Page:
I remember the first one of these cars I ever saw. I was returning to my car, an '88 Ford Taurus, in a parking lot. There was a new Camaro parked next to me. First thing I noticed was that the Camaro was taller, wider, and longer than my full-size 4-door sedan.
    You're right these cars were pretty big compared to mid-sized car and a Mustang back in the day. Eric also make a good point that these cars had a total lack of space for such a big car. I always felt the 4th generation f-bodies had terrible visiability, it was hard to see out the spaceship window and the darn tree trunk side windshield pillars. And it was hard to see out the side windows, this was a bad car to parallel park. I think the designers took the good looking aerodynamic 3rd generation f-bodies and turned them with the 4th generation into a really wild design that has not aged well. I liked these cars when they were new, however

  10. #10
    Senior Member misterdecibel's Avatar
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    Re: Flashback: 1999 Camaro Z28/SS

    I take exception to the notion that the 3rd generation cars were "good looking" in any way. The 1st generation were lovely, and the 2nd were stunning, until 1974 when they got the ugly bumpers, ugly grille, and fishbowl rear window.

  11. #11
    Vulture of The Western World Eric's Avatar
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    Re: Flashback: 1999 Camaro Z28/SS

    Quote Originally Posted by misterdecibel
    I take exception to the notion that the 3rd generation cars were "good looking" in any way. The 1st generation were lovely, and the 2nd were stunning, until 1974 when they got the ugly bumpers, ugly grille, and fishbowl rear window.
    Everyone has their own likes/dislikes - but I have to point out that the third gen. car sold phenomenally well during most of the '80s. The 4th gen. cars, on the other hand, never equaled that performance.

    I also personally think GM did a helluva job with the '75-'81 second gen. cars and working within the constraints dictated by federal bumper impact standards, etc.

    Of those years, the only one that look s a little clunky - to my eye - is the '75, because the front end has awkward bumperettes, etc. (The '74 also had a less than great nose, with ugly black rub strips, etc.) By '76, GM had managed to smooth out the new shovelnose design so that it looked very aggressive and aerodynamic. Few cars of the era had front clips so well-integrated with the front fenders, hood, etc. The monochromatic (body color) treatment enhanced this "look" tremendously.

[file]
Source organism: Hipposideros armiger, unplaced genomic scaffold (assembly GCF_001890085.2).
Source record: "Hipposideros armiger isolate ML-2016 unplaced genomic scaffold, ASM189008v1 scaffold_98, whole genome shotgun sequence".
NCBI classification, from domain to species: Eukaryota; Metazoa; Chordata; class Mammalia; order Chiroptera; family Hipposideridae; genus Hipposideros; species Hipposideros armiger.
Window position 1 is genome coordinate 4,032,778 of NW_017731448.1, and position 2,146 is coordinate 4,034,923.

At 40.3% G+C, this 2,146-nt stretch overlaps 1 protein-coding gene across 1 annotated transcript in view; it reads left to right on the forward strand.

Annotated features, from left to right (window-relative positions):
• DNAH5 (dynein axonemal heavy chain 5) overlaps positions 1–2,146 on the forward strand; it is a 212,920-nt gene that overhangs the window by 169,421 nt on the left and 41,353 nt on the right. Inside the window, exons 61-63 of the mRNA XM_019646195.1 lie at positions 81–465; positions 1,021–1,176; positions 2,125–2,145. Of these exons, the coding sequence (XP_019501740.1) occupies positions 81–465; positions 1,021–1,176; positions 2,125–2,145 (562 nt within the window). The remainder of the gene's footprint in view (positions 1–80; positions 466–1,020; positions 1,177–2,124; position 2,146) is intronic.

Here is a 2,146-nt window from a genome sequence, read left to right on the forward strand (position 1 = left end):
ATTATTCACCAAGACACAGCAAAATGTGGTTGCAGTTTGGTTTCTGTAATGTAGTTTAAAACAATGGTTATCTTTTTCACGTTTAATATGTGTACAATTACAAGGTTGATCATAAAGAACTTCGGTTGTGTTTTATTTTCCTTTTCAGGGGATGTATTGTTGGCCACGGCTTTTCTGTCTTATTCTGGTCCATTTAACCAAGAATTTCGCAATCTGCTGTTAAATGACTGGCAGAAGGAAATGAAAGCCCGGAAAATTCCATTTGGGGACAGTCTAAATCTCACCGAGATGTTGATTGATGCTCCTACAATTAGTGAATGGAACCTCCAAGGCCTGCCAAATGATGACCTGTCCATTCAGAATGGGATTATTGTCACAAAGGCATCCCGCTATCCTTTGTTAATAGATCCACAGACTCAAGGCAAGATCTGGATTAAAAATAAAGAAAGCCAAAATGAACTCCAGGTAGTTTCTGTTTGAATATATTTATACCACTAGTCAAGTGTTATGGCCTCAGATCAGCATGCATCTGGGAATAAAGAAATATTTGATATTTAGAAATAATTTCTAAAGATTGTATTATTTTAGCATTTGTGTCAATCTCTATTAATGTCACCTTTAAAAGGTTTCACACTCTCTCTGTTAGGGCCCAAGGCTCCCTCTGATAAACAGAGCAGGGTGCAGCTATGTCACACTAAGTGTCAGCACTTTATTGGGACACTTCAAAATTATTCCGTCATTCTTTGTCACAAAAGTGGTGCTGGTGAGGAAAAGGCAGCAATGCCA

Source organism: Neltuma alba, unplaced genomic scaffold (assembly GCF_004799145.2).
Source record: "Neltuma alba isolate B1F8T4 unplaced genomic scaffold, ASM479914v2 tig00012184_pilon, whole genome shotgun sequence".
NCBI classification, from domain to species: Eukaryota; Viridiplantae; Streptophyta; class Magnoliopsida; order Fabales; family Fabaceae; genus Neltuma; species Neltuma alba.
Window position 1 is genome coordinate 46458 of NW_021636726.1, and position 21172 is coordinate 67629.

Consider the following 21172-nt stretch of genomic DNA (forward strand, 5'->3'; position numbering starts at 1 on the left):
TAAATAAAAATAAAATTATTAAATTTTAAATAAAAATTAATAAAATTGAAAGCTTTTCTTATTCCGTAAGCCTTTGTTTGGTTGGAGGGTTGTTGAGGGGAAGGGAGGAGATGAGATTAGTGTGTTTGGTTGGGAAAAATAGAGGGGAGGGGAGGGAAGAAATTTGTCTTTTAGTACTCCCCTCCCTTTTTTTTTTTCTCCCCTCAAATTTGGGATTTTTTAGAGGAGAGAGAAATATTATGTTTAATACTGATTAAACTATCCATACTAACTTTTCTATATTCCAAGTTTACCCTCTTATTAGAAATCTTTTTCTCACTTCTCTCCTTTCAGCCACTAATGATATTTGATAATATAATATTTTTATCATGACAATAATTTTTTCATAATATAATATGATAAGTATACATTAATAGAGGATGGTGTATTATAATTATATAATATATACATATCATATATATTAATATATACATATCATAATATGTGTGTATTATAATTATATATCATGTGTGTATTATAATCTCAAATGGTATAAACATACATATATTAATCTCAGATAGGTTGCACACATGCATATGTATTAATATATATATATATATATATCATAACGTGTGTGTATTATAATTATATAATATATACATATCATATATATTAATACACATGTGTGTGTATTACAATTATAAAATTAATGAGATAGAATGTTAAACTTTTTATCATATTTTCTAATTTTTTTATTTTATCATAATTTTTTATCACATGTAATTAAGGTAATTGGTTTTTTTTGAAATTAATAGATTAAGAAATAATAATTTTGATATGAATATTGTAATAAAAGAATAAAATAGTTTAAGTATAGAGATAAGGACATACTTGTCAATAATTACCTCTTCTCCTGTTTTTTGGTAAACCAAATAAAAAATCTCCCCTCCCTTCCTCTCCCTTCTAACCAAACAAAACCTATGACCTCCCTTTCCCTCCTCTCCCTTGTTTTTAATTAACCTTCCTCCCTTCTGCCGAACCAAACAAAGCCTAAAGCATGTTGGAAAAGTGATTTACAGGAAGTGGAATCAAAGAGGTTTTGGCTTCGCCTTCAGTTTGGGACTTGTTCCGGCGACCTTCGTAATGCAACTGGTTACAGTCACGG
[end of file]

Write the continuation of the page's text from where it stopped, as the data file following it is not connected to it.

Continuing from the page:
Then in '77 came the four quad headlights and "beak" - which was hugely popular; the '79 refresh was pretty cool, too. Pontiac had actually planned to have clear covers for the headlights, but this was abandoned due to cost.










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    Re: Flashback: 1999 Camaro Z28/SS

    Quote Originally Posted by misterdecibel
    I take exception to the notion that the 3rd generation cars were "good looking" in any way. The 1st generation were lovely, and the 2nd were stunning, until 1974 when they got the ugly bumpers, ugly grille, and fishbowl rear window.
    The third gens had great aerodynamics, symmetry, and excellent looking lines. Looks are very subjective, to each his own, however you really don't think this is a "good looking" car?:


  13. #13
    Senior Member misterdecibel's Avatar
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    Re: Flashback: 1999 Camaro Z28/SS

    No. Not even a little bit. Looks like a ham-fisted styling effort to me. The nose is particularly bad, it's too angular and blank.

  14. #14
    Vulture of The Western World Eric's Avatar
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    Re: Flashback: 1999 Camaro Z28/SS

    Quote Originally Posted by misterdecibel
    No. Not even a little bit. Looks like a ham-fisted styling effort to me. The nose is particularly bad, it's too angular and blank.
    Well, there's no point arguing a subjective; however, the buying public certainly found the design very appealing. These cars were very successful as new cars - and today, they are fast-appreciating collectibles.